In United States v. Roberts, 69 M.J. 23 (C.A.A.F. 2010) the issue was whether the military judge erred in excluding evidence of relationship such that it violated Robert’s constitutional confrontation rights.
Before a military judge sitting as a general court-martial, Staff Sergeant Roberts pled guilty and was convicted of one specification of assault consummated by a battery. He was also convicted, contrary to his pleas, of another assault, rape, and communicating a threat. The Air Force Court of Criminal Appeals affirmed.
The defense filed notice pursuant to M.R.E. 412 requesting that the judge allow the defense to introduce evidence that ER was having sexual relationship with FL. The evidence included: 1) the testimony of a witness, DT, about an incident that led DT to believe that ER and FL had engaged in sexual intercourse; 2) the testimony of LH that ER had said things to LH that LH interpreted to mean that ER and FL had a sexual relationship; and 3) evidence that ER and FL went on a weekend trip to Florida together while Roberts was deployed (a fact that the government conceded that ER admitted to). The defense offered this evidence for the purpose of attacking ER’s credibility and to demonstrate her bias and motive to lie. d) The judge analyzed the evidence presented by the defense at the motions hearing and determined that the evidence from DT and LH was not credible. The judge further found that there was “no evidence” that ER and FL took a trip to Florida together. At trial, the defense asked ER on cross-examination if ER had called FL while she was in the park after the alleged rape. The judge sustained the trial counsel’s relevancy objection.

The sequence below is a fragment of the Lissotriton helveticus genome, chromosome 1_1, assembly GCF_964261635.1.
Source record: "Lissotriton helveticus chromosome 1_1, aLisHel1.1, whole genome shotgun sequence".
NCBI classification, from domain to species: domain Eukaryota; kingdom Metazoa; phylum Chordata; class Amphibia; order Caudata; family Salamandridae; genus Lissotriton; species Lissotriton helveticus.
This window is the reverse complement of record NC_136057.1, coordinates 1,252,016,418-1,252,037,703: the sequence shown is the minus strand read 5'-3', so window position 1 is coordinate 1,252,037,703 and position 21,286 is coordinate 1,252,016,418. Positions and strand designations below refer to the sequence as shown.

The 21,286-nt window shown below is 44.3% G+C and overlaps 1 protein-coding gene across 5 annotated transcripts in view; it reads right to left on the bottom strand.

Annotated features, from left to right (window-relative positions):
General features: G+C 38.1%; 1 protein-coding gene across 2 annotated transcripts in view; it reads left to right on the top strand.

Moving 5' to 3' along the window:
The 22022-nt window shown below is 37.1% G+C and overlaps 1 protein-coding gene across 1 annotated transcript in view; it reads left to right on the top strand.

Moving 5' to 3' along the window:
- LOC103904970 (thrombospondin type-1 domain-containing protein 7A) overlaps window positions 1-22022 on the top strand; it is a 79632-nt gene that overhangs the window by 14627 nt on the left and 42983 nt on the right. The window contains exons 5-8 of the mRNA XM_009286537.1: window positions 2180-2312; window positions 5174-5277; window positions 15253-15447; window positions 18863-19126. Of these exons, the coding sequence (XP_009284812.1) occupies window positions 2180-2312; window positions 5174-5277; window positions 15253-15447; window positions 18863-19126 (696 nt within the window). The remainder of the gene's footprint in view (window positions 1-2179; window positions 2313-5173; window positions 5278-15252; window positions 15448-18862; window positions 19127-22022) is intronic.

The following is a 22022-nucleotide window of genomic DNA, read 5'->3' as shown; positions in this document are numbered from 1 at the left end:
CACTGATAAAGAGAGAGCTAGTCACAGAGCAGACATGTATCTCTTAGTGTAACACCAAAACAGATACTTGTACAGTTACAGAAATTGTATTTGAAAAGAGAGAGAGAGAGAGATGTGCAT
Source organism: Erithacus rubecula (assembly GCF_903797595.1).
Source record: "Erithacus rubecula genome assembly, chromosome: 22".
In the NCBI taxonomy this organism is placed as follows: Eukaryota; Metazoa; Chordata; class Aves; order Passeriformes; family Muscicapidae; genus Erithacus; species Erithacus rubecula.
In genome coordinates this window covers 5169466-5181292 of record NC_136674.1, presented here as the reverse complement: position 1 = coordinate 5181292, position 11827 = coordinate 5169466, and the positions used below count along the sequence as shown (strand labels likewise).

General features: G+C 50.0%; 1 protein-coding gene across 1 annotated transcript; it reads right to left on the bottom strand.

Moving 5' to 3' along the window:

The CAAF concluded that the judge’s exclusion of evidence of the alleged sexual relationship did not violate Robert’s constitutional right to confrontation, but the judge’s limitation of the defense cross-examination of ER generally regarding her relationship with FL and specifically regarding her phone conversation with FL in the park did violate Robert’s confrontation rights. This error, however, was harmless beyond a reasonable doubt.